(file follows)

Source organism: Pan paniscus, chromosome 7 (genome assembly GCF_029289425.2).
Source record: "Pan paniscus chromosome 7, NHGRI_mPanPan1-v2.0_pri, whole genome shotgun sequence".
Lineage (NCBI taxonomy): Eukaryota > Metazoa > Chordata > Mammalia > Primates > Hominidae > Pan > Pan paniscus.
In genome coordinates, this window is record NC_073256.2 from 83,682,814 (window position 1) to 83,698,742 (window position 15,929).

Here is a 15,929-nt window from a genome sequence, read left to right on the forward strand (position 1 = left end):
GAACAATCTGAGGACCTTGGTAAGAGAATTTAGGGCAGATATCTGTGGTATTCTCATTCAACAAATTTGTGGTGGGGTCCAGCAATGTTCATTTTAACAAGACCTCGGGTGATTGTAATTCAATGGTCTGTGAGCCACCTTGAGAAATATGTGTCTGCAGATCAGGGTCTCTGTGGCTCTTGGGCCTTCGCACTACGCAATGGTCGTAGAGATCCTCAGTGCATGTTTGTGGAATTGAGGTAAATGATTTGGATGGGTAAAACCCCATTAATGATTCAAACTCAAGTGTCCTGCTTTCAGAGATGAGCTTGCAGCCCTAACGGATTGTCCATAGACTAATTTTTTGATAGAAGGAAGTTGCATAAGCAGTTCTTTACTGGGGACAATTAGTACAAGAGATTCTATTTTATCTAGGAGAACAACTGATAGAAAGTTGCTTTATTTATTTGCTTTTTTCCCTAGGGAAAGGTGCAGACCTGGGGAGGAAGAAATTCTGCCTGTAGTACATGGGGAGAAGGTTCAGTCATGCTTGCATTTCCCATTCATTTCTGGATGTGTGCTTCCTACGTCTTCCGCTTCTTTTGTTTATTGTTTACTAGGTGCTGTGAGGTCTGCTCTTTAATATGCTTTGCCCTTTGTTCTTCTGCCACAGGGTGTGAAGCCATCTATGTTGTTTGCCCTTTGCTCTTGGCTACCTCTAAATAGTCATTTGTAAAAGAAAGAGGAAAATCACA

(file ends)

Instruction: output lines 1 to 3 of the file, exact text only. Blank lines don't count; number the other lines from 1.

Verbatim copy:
Source organism: Pan paniscus, chromosome 7 (genome assembly GCF_029289425.2).
Source record: "Pan paniscus chromosome 7, NHGRI_mPanPan1-v2.0_pri, whole genome shotgun sequence".
Lineage (NCBI taxonomy): Eukaryota > Metazoa > Chordata > Mammalia > Primates > Hominidae > Pan > Pan paniscus.